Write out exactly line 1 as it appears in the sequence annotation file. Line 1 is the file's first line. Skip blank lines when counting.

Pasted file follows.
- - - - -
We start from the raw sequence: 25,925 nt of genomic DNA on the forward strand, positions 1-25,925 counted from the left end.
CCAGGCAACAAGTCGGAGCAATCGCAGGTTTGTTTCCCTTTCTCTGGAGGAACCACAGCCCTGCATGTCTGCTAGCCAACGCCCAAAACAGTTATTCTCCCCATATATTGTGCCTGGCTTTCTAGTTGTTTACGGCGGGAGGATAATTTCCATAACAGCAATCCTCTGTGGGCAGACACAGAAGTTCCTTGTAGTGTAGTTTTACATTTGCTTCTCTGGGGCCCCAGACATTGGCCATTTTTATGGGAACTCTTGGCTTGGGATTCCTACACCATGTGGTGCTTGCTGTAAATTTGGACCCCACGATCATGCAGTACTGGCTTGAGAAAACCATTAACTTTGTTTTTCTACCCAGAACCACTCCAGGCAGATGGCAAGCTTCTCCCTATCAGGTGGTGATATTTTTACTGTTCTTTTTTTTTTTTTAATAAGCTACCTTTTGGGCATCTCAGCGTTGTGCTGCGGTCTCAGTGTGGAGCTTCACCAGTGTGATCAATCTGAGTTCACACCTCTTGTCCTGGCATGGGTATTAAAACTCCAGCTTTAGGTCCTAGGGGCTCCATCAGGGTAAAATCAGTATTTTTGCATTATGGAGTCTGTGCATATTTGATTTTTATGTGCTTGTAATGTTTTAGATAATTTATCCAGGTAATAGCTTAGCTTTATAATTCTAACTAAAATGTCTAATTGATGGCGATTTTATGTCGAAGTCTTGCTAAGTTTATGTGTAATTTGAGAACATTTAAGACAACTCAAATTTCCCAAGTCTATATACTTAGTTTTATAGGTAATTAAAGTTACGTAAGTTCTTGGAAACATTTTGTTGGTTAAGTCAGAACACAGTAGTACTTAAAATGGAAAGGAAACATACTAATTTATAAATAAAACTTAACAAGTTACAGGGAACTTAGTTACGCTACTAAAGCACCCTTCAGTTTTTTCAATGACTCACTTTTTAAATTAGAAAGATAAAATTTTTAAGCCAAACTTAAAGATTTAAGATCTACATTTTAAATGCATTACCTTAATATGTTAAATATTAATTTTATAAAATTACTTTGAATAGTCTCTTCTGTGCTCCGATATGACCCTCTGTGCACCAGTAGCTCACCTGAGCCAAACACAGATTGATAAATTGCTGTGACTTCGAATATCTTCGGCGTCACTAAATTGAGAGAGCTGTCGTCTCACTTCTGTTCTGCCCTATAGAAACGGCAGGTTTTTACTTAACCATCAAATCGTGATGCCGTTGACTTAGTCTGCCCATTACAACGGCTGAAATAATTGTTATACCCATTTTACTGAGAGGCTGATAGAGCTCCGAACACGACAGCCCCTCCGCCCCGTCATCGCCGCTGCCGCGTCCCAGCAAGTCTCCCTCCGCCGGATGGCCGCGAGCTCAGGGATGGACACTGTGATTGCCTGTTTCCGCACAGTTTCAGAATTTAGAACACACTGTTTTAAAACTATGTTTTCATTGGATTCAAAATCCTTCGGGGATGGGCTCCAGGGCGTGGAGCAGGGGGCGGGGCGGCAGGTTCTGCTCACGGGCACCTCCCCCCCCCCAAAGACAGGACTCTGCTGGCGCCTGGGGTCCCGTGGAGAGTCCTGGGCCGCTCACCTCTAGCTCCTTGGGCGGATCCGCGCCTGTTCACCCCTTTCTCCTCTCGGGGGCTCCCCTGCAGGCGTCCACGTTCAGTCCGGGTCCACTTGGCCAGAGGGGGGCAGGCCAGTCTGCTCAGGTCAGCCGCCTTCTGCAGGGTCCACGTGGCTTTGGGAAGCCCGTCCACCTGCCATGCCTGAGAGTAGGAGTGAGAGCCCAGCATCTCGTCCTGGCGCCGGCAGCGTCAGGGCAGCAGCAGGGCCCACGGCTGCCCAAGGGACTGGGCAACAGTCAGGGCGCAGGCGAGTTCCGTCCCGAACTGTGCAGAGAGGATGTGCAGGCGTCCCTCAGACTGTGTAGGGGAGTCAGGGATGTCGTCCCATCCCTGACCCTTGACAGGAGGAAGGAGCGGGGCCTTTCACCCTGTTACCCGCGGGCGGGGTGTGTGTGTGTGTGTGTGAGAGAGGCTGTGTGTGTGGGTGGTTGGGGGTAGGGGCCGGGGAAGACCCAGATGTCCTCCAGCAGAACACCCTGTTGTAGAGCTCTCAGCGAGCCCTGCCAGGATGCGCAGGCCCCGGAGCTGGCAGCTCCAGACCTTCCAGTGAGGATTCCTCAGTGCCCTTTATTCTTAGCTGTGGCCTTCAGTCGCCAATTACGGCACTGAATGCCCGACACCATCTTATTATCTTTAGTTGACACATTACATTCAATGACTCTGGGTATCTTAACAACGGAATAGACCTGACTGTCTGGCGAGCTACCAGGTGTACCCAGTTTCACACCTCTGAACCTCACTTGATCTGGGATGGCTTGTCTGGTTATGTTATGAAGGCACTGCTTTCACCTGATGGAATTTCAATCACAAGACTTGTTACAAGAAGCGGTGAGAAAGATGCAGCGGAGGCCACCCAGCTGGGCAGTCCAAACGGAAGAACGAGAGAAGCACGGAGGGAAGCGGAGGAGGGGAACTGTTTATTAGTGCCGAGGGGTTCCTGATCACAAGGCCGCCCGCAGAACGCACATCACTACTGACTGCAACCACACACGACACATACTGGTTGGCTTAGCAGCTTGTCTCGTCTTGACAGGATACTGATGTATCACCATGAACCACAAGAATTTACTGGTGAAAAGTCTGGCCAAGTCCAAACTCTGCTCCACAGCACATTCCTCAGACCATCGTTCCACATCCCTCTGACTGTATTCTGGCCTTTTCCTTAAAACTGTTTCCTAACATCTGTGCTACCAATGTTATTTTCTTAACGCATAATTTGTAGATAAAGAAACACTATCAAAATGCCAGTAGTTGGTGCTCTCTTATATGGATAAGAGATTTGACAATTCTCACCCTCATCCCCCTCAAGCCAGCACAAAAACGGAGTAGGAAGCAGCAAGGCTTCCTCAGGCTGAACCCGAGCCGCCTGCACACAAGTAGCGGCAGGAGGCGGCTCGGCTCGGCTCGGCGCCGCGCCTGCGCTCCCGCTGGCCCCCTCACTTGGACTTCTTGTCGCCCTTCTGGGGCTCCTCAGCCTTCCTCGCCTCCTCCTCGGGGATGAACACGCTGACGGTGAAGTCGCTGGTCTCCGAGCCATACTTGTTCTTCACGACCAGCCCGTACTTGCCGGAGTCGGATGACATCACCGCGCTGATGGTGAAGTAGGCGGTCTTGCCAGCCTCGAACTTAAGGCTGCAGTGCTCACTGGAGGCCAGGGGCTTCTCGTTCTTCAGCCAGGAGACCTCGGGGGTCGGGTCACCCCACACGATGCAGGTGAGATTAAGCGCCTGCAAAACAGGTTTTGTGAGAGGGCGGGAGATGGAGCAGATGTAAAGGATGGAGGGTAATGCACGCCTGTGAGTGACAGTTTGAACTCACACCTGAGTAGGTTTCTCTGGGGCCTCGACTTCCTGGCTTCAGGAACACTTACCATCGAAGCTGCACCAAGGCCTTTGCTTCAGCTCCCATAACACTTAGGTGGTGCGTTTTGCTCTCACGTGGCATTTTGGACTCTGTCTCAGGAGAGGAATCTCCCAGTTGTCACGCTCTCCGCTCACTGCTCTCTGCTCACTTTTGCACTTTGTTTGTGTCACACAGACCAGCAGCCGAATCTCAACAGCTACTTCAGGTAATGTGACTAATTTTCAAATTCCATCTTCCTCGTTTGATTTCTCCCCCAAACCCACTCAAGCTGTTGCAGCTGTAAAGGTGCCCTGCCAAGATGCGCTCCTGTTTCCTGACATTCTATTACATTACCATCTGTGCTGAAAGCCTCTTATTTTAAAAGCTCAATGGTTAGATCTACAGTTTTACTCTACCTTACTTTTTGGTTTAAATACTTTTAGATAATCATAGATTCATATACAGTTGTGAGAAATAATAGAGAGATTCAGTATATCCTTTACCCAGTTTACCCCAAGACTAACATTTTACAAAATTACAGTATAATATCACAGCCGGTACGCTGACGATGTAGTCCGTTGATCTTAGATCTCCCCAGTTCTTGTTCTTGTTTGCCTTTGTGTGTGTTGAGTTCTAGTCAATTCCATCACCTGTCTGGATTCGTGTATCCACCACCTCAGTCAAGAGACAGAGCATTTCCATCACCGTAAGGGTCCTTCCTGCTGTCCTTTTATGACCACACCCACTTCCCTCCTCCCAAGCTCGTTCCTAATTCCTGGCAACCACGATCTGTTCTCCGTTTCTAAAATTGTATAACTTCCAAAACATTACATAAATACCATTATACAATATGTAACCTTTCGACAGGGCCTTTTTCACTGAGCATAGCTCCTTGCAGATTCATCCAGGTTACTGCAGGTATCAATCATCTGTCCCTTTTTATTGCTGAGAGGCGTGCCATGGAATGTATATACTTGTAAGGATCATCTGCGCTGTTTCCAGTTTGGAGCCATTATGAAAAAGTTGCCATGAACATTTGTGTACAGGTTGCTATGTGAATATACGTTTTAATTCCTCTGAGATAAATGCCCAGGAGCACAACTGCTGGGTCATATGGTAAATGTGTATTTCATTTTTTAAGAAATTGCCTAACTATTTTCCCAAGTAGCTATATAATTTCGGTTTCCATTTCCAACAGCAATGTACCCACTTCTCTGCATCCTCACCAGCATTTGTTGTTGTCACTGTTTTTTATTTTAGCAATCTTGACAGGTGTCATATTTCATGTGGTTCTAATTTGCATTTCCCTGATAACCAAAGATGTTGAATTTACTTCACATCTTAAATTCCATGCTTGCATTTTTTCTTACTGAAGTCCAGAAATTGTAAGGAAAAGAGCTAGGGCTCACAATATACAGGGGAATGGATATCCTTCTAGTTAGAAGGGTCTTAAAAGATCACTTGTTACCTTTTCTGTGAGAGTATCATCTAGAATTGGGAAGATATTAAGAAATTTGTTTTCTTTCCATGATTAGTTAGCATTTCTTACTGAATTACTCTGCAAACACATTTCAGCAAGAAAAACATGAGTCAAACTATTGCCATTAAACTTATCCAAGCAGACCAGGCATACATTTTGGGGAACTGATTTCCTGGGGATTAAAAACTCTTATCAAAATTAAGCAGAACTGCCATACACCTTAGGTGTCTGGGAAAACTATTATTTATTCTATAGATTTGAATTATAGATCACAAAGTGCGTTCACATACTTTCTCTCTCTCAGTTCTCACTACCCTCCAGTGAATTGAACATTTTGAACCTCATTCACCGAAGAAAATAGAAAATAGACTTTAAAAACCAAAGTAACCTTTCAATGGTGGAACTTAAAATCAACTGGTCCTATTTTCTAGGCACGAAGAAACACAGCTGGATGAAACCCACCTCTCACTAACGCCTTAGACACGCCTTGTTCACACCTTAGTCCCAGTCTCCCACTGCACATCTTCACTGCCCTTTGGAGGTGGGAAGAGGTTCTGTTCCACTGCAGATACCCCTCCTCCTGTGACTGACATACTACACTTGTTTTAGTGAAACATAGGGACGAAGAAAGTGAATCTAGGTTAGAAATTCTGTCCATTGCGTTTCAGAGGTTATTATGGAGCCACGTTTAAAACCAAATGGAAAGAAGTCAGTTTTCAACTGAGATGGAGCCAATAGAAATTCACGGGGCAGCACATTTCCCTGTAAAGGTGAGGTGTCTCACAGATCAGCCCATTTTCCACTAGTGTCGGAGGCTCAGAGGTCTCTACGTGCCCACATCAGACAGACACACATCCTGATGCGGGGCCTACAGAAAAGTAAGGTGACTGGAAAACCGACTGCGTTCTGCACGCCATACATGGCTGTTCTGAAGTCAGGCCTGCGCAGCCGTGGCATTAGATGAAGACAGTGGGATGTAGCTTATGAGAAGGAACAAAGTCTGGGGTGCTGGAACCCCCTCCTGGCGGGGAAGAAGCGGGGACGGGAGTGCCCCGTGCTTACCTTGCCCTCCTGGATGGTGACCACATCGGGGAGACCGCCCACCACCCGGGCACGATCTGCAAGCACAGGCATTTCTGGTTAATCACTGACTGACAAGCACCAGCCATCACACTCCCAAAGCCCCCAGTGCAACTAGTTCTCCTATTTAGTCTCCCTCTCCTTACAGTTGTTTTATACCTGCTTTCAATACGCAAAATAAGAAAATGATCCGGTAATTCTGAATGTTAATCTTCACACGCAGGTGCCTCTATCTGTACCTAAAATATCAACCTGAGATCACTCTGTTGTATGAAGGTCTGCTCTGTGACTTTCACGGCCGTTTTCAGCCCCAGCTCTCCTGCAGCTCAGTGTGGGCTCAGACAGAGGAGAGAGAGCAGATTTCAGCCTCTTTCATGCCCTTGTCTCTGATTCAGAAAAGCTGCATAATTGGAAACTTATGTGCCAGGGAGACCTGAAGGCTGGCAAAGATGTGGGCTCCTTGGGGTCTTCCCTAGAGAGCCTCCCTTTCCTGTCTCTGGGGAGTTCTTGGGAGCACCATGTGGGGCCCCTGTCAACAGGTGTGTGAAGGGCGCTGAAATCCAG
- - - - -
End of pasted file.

We start from the raw sequence: 25,925 nt of genomic DNA on the forward strand, positions 1-25,925 counted from the left end.